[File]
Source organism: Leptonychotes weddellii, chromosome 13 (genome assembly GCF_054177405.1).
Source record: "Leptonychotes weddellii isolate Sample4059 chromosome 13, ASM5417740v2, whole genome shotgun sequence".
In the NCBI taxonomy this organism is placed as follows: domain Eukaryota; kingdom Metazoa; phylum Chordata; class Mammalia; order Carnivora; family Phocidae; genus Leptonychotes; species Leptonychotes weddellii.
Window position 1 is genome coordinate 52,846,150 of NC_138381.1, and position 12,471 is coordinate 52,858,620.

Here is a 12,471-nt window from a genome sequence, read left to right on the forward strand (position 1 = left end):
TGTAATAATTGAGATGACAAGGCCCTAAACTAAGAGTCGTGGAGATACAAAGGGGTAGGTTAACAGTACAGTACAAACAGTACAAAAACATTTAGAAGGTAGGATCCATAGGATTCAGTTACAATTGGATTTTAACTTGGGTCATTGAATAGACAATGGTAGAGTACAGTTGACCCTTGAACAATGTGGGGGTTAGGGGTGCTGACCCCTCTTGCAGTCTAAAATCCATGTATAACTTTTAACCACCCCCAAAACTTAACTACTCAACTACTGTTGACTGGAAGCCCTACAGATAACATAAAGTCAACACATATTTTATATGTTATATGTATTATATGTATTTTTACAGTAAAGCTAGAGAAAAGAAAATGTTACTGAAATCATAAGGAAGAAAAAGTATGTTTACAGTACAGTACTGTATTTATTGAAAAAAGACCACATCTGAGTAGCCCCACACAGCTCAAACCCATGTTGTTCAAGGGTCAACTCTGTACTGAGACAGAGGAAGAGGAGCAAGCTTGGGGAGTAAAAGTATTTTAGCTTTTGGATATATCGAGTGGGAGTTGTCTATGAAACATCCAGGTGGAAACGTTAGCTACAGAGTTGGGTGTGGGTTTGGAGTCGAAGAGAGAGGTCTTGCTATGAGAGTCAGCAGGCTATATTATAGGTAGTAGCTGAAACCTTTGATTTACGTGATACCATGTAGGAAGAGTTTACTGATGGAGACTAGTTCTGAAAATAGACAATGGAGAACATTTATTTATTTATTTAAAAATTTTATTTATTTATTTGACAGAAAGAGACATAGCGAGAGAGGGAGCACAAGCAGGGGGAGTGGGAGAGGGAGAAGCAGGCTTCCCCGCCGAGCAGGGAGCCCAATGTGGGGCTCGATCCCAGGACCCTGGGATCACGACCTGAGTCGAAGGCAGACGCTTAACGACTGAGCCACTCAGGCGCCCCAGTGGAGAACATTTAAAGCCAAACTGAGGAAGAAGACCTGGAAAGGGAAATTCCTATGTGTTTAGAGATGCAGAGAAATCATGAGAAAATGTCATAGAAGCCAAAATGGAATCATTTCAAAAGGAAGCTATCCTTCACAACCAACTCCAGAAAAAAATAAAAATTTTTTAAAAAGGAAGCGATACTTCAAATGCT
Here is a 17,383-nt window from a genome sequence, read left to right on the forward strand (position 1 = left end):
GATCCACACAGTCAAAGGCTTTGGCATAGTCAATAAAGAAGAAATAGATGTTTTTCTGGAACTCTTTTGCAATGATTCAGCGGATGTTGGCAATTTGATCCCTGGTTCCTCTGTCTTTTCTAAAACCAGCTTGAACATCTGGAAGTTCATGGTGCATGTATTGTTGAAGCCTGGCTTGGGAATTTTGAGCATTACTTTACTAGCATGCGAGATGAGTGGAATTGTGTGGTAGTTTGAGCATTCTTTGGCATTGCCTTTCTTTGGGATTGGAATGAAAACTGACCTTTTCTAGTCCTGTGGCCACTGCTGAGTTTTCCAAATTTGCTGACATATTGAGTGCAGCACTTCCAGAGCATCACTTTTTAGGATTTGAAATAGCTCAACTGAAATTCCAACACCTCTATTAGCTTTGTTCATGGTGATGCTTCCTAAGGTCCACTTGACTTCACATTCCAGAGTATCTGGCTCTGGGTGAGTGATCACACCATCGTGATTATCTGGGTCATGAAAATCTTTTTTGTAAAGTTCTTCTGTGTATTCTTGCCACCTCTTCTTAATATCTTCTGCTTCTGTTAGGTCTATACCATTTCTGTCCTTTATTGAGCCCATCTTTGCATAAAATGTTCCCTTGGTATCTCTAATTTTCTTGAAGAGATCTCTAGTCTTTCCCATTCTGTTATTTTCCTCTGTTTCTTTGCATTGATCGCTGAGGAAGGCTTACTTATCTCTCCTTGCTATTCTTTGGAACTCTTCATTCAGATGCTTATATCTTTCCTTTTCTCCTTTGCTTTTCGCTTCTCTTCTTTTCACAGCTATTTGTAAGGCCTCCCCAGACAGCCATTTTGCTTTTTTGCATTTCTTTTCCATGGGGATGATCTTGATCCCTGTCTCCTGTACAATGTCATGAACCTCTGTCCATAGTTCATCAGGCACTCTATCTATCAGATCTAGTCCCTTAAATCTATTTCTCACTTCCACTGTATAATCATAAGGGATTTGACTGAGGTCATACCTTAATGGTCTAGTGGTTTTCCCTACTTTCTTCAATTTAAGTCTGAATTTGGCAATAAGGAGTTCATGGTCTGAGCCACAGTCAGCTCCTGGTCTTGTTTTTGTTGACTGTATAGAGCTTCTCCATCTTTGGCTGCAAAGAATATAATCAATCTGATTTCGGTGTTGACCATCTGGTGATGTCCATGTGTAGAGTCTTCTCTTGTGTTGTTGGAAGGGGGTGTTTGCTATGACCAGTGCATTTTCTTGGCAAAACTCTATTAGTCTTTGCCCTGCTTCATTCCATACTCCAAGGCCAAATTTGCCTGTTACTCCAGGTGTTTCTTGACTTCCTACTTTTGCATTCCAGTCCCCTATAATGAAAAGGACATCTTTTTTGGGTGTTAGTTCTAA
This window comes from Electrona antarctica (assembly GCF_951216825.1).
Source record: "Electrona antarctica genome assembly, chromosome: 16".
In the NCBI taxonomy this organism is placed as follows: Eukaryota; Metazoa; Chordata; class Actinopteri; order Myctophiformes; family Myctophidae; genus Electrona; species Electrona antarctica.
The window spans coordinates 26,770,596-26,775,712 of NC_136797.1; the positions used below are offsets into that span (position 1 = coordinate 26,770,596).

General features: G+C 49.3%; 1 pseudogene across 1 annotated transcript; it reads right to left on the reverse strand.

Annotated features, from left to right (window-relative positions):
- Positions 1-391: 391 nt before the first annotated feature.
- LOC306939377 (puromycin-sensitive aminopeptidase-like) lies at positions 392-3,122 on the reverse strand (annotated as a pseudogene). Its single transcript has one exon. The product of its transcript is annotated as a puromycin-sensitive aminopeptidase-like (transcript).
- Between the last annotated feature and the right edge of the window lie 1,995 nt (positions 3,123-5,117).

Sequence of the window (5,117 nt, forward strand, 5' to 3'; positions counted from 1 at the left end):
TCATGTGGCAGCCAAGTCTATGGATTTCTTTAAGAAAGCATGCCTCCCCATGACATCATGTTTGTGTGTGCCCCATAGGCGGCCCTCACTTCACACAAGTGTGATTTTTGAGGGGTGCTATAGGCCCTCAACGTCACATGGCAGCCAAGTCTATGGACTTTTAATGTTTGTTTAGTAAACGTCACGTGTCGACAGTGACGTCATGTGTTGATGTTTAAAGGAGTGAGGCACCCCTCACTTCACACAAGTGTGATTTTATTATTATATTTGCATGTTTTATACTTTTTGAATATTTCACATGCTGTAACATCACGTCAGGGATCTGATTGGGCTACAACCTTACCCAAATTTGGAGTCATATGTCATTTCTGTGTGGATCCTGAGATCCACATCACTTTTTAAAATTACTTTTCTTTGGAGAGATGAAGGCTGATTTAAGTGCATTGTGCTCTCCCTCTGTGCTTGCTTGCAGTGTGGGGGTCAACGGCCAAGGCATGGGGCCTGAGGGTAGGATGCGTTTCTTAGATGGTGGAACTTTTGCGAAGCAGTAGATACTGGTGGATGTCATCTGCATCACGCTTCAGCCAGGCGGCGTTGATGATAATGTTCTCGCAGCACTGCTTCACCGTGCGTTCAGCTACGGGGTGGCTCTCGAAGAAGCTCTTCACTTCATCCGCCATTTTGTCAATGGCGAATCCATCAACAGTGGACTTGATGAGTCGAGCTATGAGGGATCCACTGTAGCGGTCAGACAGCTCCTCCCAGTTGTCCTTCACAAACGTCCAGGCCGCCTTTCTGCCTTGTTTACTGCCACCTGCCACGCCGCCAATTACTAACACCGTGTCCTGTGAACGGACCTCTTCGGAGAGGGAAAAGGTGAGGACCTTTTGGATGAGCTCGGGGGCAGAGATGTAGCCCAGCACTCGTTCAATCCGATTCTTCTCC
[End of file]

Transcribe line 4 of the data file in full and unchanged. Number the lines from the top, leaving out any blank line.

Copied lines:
Window position 1 is genome coordinate 52,846,150 of NC_138381.1, and position 12,471 is coordinate 52,858,620.